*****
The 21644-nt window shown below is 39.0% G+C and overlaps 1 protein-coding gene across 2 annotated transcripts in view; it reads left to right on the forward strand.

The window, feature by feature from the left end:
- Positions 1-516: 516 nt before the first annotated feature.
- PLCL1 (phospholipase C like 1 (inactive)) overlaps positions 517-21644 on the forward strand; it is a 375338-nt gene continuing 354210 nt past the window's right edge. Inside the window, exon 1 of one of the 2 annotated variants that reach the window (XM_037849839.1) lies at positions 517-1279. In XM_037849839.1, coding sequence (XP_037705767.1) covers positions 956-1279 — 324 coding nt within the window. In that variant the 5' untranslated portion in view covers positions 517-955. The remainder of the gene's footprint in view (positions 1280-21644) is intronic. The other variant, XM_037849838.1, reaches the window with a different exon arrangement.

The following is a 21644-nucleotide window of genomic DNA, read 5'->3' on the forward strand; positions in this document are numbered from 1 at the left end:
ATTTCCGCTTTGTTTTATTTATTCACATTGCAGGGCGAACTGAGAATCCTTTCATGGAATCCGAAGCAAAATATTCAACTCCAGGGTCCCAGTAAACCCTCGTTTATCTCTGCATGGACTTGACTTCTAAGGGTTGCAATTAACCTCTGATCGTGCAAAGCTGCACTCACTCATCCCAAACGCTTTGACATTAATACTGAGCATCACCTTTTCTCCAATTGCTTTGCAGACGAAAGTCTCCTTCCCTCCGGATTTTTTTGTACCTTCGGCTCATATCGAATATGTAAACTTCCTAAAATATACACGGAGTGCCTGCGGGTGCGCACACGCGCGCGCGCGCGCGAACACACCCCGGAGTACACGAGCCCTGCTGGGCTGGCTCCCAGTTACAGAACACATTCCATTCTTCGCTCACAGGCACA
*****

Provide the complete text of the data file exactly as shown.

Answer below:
The 21644-nt window shown below is 39.0% G+C and overlaps 1 protein-coding gene across 2 annotated transcripts in view; it reads left to right on the forward strand.

The window, feature by feature from the left end:
- Positions 1-516: 516 nt before the first annotated feature.
- PLCL1 (phospholipase C like 1 (inactive)) overlaps positions 517-21644 on the forward strand; it is a 375338-nt gene continuing 354210 nt past the window's right edge. Inside the window, exon 1 of one of the 2 annotated variants that reach the window (XM_037849839.1) lies at positions 517-1279. In XM_037849839.1, coding sequence (XP_037705767.1) covers positions 956-1279 — 324 coding nt within the window. In that variant the 5' untranslated portion in view covers positions 517-955. The remainder of the gene's footprint in view (positions 1280-21644) is intronic. The other variant, XM_037849838.1, reaches the window with a different exon arrangement.

The following is a 21644-nucleotide window of genomic DNA, read 5'->3' on the forward strand; positions in this document are numbered from 1 at the left end:
ATTTCCGCTTTGTTTTATTTATTCACATTGCAGGGCGAACTGAGAATCCTTTCATGGAATCCGAAGCAAAATATTCAACTCCAGGGTCCCAGTAAACCCTCGTTTATCTCTGCATGGACTTGACTTCTAAGGGTTGCAATTAACCTCTGATCGTGCAAAGCTGCACTCACTCATCCCAAACGCTTTGACATTAATACTGAGCATCACCTTTTCTCCAATTGCTTTGCAGACGAAAGTCTCCTTCCCTCCGGATTTTTTTGTACCTTCGGCTCATATCGAATATGTAAACTTCCTAAAATATACACGGAGTGCCTGCGGGTGCGCACACGCGCGCGCGCGCGCGAACACACCCCGGAGTACACGAGCCCTGCTGGGCTGGCTCCCAGTTACAGAACACATTCCATTCTTCGCTCACAGGCACA